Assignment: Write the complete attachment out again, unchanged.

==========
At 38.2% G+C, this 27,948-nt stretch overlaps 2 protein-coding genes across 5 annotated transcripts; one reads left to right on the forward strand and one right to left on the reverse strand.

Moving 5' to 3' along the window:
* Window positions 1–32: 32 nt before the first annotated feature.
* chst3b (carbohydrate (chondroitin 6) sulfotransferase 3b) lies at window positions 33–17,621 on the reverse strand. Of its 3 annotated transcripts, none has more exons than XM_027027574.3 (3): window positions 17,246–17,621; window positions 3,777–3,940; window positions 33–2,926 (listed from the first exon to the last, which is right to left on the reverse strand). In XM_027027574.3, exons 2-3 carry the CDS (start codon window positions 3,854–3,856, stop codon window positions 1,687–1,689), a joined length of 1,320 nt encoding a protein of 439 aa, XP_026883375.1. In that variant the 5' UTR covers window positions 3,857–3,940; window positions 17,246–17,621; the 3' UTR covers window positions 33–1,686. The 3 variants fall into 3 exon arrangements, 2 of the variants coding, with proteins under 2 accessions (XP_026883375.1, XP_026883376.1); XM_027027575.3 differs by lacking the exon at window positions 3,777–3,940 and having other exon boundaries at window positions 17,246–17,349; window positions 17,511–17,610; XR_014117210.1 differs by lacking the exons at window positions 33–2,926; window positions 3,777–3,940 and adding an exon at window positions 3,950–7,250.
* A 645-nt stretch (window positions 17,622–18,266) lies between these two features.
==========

At 38.2% G+C, this 27,948-nt stretch overlaps 2 protein-coding genes across 5 annotated transcripts; one reads left to right on the forward strand and one right to left on the reverse strand.

Moving 5' to 3' along the window:
* Window positions 1–32: 32 nt before the first annotated feature.
* chst3b (carbohydrate (chondroitin 6) sulfotransferase 3b) lies at window positions 33–17,621 on the reverse strand. Of its 3 annotated transcripts, none has more exons than XM_027027574.3 (3): window positions 17,246–17,621; window positions 3,777–3,940; window positions 33–2,926 (listed from the first exon to the last, which is right to left on the reverse strand). In XM_027027574.3, exons 2-3 carry the CDS (start codon window positions 3,854–3,856, stop codon window positions 1,687–1,689), a joined length of 1,320 nt encoding a protein of 439 aa, XP_026883375.1. In that variant the 5' UTR covers window positions 3,857–3,940; window positions 17,246–17,621; the 3' UTR covers window positions 33–1,686. The 3 variants fall into 3 exon arrangements, 2 of the variants coding, with proteins under 2 accessions (XP_026883375.1, XP_026883376.1); XM_027027575.3 differs by lacking the exon at window positions 3,777–3,940 and having other exon boundaries at window positions 17,246–17,349; window positions 17,511–17,610; XR_014117210.1 differs by lacking the exons at window positions 33–2,926; window positions 3,777–3,940 and adding an exon at window positions 3,950–7,250.
* A 645-nt stretch (window positions 17,622–18,266) lies between these two features.